Main Stem Feeders - Beetles



Black Turpentine Beetle - Dendroctonus terebrans

  1. Photo of black turpentine beetle pitch tubes. The pitch tubes are resin masses produced by infested trees in an attempt to remove the beetles from the tree. These tubes are the primary indicators of beetle attack. Attacks are concentrated in the lower eight to ten feet of the trunk.
  2. Close-up of black turpentine beetle pitch tube. These pitch tubes are fairly large, up to the size of a walnut.
  3. Photo of black turpentine beetle adults. Adults will bore into the inner bark where the females lay eggs in the carved-out tunnels. Hatched larvae feed on the inner bark and will pupate there until they emerge as adults.
  4. Dorsal view of black turpentine beetle adult. Adults are relatively small, with an average size of 6 to 10 mm.
  5. Lateral view of black turpentine beetle adult. Note that the hardened wing covers curve down smoothly over the abdomen at the rear end and no spines, teeth, or projections are present.


Six spined Ips Beetle - Ips calligraphus

  1. Photo of six-spined ips adults. Notice that the coloration of the adults is tan-brown, dark reddish brown, to black.
  2. Close-up of six-spined ips adult. Note that when viewed from above, the head of the adult ips beetle is not visible. Also, the hardened wing covers at the rear are "blunted" and "scooped-out" and that there are projections or teeth-like structures along the outside edge of the wing covers.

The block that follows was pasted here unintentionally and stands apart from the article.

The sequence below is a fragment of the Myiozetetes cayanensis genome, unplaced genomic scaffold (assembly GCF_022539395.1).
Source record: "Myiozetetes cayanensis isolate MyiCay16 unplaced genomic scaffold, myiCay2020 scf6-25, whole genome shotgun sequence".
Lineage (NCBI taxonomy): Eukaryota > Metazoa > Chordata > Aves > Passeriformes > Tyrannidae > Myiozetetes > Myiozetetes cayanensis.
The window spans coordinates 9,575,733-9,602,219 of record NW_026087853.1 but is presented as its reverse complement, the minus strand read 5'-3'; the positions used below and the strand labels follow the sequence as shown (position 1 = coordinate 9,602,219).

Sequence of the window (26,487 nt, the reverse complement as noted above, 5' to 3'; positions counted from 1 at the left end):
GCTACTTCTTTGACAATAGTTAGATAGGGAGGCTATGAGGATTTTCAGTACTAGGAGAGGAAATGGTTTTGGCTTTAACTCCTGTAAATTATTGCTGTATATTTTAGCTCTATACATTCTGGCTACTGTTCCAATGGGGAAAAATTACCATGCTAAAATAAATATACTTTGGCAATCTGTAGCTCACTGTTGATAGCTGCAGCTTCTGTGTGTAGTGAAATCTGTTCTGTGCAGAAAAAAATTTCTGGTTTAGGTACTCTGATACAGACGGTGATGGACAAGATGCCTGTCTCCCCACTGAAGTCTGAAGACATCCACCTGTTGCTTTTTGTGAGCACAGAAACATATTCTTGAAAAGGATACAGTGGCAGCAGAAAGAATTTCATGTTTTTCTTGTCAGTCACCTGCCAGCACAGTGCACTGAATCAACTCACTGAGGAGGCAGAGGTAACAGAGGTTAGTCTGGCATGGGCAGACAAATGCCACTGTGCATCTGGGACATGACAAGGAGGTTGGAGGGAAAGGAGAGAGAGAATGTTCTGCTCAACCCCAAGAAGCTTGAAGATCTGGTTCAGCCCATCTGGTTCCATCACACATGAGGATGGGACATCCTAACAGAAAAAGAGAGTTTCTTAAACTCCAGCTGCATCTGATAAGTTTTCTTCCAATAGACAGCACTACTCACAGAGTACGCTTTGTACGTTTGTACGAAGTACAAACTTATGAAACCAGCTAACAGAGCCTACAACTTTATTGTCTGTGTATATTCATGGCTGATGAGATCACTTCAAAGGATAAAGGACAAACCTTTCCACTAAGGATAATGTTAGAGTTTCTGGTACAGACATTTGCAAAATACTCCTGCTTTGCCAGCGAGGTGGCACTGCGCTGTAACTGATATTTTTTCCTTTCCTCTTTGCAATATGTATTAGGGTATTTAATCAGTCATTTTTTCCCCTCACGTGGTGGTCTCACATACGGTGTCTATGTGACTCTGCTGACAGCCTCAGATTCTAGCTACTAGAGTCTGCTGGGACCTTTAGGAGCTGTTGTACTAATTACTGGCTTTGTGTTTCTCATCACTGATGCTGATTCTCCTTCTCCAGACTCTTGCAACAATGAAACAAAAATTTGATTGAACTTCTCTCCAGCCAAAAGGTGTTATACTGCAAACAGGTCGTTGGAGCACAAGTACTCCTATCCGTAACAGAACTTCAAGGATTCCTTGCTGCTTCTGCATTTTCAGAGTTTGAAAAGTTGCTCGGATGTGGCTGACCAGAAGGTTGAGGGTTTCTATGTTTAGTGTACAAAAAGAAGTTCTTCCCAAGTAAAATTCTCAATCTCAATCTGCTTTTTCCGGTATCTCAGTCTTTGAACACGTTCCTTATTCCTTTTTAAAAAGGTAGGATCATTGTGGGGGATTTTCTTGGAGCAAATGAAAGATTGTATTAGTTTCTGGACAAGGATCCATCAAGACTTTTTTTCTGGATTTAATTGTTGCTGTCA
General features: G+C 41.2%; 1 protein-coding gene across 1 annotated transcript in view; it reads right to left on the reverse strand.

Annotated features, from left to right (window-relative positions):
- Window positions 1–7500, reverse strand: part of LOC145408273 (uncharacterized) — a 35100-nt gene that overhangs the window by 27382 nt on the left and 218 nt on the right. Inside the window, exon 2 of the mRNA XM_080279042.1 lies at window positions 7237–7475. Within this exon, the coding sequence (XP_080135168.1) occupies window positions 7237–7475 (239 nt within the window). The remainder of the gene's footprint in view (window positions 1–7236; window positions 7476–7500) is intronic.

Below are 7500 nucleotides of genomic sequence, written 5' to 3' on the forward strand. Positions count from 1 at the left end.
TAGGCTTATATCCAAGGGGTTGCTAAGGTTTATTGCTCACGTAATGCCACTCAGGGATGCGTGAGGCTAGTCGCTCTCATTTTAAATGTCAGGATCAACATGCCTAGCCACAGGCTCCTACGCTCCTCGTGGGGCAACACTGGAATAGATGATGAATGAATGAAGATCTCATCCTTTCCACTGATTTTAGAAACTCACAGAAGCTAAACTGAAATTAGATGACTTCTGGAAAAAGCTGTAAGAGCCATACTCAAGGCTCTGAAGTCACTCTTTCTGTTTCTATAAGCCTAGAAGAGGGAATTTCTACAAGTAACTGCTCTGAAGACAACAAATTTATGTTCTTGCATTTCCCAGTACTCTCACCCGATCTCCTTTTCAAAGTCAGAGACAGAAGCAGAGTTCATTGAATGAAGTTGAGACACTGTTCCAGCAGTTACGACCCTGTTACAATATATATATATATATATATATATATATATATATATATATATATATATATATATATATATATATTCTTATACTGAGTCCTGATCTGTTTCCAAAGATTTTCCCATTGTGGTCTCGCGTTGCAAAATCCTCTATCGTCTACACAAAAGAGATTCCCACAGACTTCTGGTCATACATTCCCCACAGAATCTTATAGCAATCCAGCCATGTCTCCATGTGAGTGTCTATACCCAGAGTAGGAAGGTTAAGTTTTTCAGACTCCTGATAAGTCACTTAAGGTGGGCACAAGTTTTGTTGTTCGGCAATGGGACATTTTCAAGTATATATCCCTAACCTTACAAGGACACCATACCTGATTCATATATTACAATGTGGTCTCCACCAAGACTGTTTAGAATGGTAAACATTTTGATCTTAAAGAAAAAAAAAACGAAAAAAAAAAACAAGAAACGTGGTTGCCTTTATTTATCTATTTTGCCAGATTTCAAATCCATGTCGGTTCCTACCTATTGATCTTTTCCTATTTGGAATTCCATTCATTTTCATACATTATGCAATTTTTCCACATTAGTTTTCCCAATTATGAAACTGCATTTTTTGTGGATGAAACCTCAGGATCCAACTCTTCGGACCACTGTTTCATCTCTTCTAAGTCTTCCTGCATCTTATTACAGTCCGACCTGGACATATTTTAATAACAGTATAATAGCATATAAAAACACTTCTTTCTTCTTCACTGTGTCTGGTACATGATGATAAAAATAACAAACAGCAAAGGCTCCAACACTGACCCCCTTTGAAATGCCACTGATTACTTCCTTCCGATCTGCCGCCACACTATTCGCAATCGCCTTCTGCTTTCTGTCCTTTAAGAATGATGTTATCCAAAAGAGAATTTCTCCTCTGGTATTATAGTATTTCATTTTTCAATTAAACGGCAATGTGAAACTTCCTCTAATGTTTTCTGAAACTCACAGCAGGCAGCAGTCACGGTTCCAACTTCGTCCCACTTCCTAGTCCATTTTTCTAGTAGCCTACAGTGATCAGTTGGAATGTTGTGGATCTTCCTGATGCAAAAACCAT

3. Lateral view of six-spined ips adult. Adults are commonly 4 to 6 mm long.
  4. Typical ips tunnels engraved by adults in inner bark. Note that the adult tunnels run with the grain of the wood and appear in a "Y, I, or H" shape.
  5. Photo of ips larval and adult tunnels. Notice that the larval tunnels run predominately across the grain of the wood.


Southern Pine Beetle - Dendroctonus frontalis

  1. Photo of "redtop" pines, typical of southern pine beetle infestations. Nearby trees are usually light green to yellow in color, indicating that the trees are in the process of being attacked.
  2. Southern pine beetle pitch tubes on the bark of an infected pine. These pitch tubes are small, often the size of a pea.
  3. Typical tunnels of southern pine beetle as viewed in the sapwood. Notice the common "S" shaped galleries formed by adult females. The female beetles will lay their eggs in the small niches of these galleries.
  4. Typical tunnels of southern pine beetle as viewed from the inner bark. Southern pine beetle attacks are usually concentrated in the middle part of the trunk.
  5. Southern pine beetle adult exit holes. Hatched larvae feed will feed in the sapwood and inner bark until they emerge from these holes as adults after about 30 days.
  6. Close-up of adult southern pine beetle. Notice that the head is visible from the when viewed from above and that the wing covers have no projections or teeth. Adults are quite small, averaging between 2 to 4 mm.


Direct questions or comments to: enebak@forestry.auburn.edu